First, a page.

Although storytelling may initially seem like a fairly niche genre, at the Fringe it is everywhere. Storytelling shows pop up all over the city, and in an ocean of tales and myths, you have to do something truly special to stand out from the crowd. The issue with The North! The North! is that it tries a little too hard to differentiate itself and, in doing so, loses that sense of simplicity which should be at the heart of all storytelling shows.
“a visually stunning, but overstuffed work of storytelling”
A great strength of this production is its aesthetic innovation. A huge variety of mediums were used to visually represent sequences, using projections, tissue puppets, shadows and mime among many other interesting ideas. Carried off by the charisma of storyteller Christopher Harrisson, the different techniques proved engaging and charming. There’s a definite, positive, inspiration from all sorts of children’s shows in The North! The North!, whether they be clown shows, puppet shows, shadow shows, or anything in between. A real childlike sense of wonder is manufactured and maintained throughout the production. Although, do not mistake that for a claim that The North! The North! is suitable for children. This is very much storytelling for adults, and a number of surprisingly visceral moments prove teeth-clenching and gruesome, despite the lack of physical gore. But I do very much respect that. It is nice to see a storytelling show which is unashamedly for adults, making the genre work for all ages.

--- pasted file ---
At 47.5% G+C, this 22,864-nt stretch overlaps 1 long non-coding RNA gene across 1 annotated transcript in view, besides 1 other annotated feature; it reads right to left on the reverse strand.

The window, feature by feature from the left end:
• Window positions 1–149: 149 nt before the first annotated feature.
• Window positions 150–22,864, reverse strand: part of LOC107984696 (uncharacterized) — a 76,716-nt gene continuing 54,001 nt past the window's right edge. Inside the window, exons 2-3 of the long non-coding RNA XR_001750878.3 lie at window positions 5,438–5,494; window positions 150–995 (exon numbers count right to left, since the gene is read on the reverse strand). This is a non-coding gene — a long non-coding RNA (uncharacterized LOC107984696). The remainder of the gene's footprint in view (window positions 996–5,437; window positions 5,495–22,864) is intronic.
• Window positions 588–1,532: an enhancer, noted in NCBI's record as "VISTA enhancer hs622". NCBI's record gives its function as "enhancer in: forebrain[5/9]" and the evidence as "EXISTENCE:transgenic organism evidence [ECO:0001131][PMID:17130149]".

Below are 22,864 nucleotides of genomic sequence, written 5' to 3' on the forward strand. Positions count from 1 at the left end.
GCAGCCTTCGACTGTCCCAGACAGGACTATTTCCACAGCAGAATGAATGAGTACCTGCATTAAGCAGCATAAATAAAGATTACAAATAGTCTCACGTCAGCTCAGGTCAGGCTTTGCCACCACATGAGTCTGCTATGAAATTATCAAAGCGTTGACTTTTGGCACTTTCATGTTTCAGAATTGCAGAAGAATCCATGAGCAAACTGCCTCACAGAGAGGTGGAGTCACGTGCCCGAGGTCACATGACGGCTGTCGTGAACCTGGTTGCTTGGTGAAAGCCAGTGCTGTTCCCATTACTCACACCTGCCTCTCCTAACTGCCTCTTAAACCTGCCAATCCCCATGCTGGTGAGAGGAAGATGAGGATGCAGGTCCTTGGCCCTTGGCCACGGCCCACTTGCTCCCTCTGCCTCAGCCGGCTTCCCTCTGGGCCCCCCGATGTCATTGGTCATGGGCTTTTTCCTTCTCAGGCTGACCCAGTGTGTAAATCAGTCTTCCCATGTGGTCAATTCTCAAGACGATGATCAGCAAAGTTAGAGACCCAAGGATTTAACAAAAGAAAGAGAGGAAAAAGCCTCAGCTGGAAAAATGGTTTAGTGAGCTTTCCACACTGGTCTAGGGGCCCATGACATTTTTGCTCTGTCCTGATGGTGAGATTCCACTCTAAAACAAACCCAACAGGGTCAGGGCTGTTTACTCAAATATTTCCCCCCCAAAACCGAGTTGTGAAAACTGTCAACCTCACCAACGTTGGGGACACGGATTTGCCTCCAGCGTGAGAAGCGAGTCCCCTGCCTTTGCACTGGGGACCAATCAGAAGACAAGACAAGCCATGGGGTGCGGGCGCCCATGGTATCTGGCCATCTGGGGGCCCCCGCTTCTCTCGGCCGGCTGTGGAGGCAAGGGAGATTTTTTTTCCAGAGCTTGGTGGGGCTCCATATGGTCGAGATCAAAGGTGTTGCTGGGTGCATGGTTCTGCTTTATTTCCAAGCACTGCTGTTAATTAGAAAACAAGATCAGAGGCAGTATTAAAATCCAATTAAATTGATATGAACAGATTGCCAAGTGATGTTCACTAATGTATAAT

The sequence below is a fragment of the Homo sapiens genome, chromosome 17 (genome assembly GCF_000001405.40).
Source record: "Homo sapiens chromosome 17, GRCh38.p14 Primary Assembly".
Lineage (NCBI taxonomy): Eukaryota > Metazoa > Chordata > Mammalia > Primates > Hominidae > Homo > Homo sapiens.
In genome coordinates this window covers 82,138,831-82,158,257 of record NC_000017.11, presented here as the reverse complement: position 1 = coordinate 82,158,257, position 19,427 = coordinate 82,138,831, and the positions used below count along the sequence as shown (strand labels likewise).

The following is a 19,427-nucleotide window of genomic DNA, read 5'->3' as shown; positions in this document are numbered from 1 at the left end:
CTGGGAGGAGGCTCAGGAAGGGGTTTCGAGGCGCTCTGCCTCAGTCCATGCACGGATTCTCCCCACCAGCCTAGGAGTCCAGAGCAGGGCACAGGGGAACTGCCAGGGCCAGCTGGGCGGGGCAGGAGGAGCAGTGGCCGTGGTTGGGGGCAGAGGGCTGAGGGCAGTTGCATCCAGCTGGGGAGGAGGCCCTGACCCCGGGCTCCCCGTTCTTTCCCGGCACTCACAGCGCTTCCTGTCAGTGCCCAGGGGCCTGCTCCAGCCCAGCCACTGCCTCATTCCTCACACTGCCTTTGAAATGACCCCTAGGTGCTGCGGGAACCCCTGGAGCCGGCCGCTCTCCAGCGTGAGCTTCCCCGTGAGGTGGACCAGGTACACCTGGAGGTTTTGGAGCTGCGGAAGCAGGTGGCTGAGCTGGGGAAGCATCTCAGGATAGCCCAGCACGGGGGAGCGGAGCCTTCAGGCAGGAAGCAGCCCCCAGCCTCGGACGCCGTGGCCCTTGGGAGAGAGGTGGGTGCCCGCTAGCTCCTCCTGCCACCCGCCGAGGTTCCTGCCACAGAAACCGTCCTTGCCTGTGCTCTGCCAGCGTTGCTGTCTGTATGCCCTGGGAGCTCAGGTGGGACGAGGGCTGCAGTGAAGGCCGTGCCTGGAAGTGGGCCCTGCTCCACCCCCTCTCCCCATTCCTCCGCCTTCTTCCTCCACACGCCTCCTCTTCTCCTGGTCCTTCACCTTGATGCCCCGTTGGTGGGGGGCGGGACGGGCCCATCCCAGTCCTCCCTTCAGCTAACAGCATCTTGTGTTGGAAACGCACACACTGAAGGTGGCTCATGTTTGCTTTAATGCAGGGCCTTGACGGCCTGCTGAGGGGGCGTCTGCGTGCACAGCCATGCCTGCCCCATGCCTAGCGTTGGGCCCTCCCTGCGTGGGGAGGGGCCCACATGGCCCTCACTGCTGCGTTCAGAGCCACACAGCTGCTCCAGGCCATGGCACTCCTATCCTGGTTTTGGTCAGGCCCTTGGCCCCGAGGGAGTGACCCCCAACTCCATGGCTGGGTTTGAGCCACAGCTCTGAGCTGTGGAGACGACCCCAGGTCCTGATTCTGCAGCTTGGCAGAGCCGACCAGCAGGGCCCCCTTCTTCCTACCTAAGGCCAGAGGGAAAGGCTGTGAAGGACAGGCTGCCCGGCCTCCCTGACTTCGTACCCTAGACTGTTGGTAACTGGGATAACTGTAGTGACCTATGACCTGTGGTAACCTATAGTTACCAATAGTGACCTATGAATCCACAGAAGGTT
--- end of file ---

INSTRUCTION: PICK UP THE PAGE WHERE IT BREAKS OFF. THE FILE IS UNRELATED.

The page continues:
For me, the show falls down at the story itself. Set in a fantasy, dystopian world of clones, undying animals and a huge crevasse separating the north and south of the UK, it requires a fair amount of imagination. Add to that an eight-chapter long, sprawling story, compressed down into 70 minutes, and the show has to shift at a relentlessly breakneck pace. It all becomes a bit too much to process. Perhaps I’m just a bit slow, but I found with so many concepts being hurled at me one after the other, if I paused to think about one, I’d miss the next portion of the story. I would then try and work out what I’d missed and in doing so would miss some more. It quickly became a paradoxical loop in which I was constantly scrambling to understand what was going on. I can say even now, after the show, I’m not entirely sure of the actual plotline. Although, I do believe, that stretched out into a more relaxed two hour show The North! The North! could easily be a great piece of theatre.
The North! The North! is a visually stunning, but overstuffed work of storytelling. There’s no specific faulty component, it’s just that the end product isn’t given enough room to breathe.
Demonstration Room @ Summerhall, 2nd – 27th August (not 14th) 17:50
Image: Christopher Harrisson